Both big data and AI are path breaking technologies in their own right. However, when big data meets AI, the two complement each other, helping us analyze and implement large data sets in unique and unexplored ways.
AI is the simulation of human intelligence by computers. By applying machine learning algorithms, we can make ‘intelligent’ machines, which can employ cognitive reasoning to make decisions based on the data fed to them. Big Data, on the other hand, is a blanket term for computational strategies and techniques applied to large sets of data to mine information from them. Big data technology includes capturing and storing the data, and then analyzing data to make strategic decisions and improve business outcomes. Most companies deploy big data and AI in silos to structure their existing data sets and to develop machines which can think for themselves. But, big data is in reality the raw material for AI. So, when big data meets AI, they have the potential to transform both, the way data is structured and the way machines learn.
Big Data meets AI to create new possibilities
Corporations analyze and manage extensive data sets every day. Client information, employee details, business statistics, all put together, can be a huge collection of unstructured data that can be sorted and studied for business optimization. Big data provides solutions to collect and store data in a robust manner, while AI, with its machine learning techniques, learns from the data sets to make better decisions in the future.
The retail brand Walmart recently used big data with AI to revise their business structure. With over millions of customers accessing their online and offline stores every single day, Walmart collects customer data in the range of petabytes. Big data analysts work on the vast data set, helping their machine learning algorithms master the decision-making skills. Studying the trending products on the site, patterns in customer buying habits, and relations between the demand and supply of goods, helped Walmart remodel its website and inventory to suit the needs of their customers, thus boosting their business.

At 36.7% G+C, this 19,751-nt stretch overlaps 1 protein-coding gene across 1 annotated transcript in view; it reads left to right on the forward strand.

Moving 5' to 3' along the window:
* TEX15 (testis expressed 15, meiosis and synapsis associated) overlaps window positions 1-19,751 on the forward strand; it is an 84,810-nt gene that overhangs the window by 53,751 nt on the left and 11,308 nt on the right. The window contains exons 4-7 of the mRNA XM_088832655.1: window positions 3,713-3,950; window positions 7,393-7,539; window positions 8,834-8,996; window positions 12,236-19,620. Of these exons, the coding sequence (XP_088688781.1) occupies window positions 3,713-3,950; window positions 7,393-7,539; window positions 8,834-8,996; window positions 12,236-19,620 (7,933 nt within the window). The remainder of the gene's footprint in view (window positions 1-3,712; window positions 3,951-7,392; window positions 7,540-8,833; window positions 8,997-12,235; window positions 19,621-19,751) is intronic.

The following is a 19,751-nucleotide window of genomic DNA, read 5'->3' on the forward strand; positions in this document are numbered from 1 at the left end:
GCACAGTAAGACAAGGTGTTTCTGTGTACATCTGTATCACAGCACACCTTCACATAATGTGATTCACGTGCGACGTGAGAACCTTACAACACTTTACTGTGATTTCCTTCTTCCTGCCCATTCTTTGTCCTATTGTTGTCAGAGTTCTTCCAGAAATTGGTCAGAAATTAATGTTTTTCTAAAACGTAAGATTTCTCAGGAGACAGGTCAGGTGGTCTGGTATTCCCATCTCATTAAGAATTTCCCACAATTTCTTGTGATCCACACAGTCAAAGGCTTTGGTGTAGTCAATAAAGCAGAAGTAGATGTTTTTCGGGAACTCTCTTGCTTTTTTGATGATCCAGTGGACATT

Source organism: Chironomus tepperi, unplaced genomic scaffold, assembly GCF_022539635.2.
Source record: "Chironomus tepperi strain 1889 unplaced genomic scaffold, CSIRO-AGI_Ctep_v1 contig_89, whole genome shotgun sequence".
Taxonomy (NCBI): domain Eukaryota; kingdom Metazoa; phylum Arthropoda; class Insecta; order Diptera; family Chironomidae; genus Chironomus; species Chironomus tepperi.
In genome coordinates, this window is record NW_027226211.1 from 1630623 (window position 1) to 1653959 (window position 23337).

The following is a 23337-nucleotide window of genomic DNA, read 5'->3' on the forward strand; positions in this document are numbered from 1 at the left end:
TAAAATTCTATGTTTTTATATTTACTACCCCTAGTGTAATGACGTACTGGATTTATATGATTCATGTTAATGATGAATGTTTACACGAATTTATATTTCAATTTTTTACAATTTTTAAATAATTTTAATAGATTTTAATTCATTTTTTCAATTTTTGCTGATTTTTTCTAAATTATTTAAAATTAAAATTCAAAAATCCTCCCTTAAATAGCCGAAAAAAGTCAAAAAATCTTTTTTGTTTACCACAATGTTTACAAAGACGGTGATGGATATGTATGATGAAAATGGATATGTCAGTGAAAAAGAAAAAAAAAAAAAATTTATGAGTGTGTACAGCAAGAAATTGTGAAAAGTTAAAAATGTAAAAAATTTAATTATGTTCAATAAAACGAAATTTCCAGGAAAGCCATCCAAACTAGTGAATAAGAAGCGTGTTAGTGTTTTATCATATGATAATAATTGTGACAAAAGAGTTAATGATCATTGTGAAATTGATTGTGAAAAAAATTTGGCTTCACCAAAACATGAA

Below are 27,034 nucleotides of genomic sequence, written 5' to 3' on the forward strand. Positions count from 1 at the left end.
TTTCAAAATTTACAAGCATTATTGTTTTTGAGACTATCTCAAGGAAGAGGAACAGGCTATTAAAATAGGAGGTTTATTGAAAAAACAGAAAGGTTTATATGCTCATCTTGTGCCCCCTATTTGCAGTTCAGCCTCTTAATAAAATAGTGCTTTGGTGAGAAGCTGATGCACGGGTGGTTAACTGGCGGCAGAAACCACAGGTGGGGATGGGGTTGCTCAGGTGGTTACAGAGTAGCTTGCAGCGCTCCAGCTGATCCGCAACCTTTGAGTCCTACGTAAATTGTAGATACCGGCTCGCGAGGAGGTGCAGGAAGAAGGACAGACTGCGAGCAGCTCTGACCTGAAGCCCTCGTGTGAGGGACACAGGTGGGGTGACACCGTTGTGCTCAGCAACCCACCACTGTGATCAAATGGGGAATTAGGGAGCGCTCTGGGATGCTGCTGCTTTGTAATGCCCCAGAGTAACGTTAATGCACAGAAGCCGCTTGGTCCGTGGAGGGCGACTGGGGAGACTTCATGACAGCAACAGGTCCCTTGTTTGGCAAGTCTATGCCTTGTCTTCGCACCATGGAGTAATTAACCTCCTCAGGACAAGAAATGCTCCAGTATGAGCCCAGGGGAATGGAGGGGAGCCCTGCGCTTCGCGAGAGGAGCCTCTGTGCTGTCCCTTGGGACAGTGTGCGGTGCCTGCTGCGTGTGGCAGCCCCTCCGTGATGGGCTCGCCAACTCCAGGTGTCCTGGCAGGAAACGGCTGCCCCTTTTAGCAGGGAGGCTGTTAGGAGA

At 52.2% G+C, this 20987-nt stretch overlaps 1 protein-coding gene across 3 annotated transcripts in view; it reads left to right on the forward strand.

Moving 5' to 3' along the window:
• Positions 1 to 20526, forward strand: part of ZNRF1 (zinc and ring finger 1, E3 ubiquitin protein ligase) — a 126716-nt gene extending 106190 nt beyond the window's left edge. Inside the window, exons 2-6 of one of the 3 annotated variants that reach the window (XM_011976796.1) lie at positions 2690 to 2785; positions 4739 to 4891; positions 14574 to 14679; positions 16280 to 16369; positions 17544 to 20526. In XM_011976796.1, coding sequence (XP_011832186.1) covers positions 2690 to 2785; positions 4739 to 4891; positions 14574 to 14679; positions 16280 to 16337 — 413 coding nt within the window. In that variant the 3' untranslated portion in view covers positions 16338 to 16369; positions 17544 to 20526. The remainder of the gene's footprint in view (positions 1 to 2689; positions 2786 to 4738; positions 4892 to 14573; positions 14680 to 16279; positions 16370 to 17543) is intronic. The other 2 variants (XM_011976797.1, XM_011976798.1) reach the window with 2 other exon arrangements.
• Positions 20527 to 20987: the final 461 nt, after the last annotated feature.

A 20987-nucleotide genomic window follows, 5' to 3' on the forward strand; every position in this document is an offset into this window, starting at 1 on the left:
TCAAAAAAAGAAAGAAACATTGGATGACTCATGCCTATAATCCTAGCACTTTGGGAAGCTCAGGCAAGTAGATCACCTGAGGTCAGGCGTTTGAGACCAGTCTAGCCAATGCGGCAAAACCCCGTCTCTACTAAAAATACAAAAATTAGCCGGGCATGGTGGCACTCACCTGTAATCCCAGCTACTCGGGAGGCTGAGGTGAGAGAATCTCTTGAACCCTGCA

AI algorithms usually work on sample data sets to in the machine’s initial stages of learning. However, clubbing the algorithms with live data allows machines to learn from actual data sets rather than sample ones. Thus, we can efficiently train our machines to make better decisions right from the learning stage.
An excellent example of this comes from the meteorology department. Servers in weather observatories receive data in the form of text, images, and videos from satellites, weather stations, and relay boards from all over the world. Big data coupled with AI is used in these domains to efficiently store the data and then work on it using image and video processing techniques for weather predictions.
MetLife recently launched two of its insurtech programs, which deploys big data with AI for optimizing the business structure. These programs gather customer health data from various sources, like tracking devices, wearables, and mobile applications, to help them improve their insurance coverage, efficiently settle claims, and effectively predict risks.
Although computers cannot match human brains on a cognitive level, they are essential to sort and organize the vast data sets we deal with in the modern world. By merging AI and big data, we can obtain a structured real-time database, which can further be used in a variety of applications. Though the merger of these two domains is still in progress, we can expect rapid breakthroughs in the way we handle extensive data sets in businesses and in everyday lives.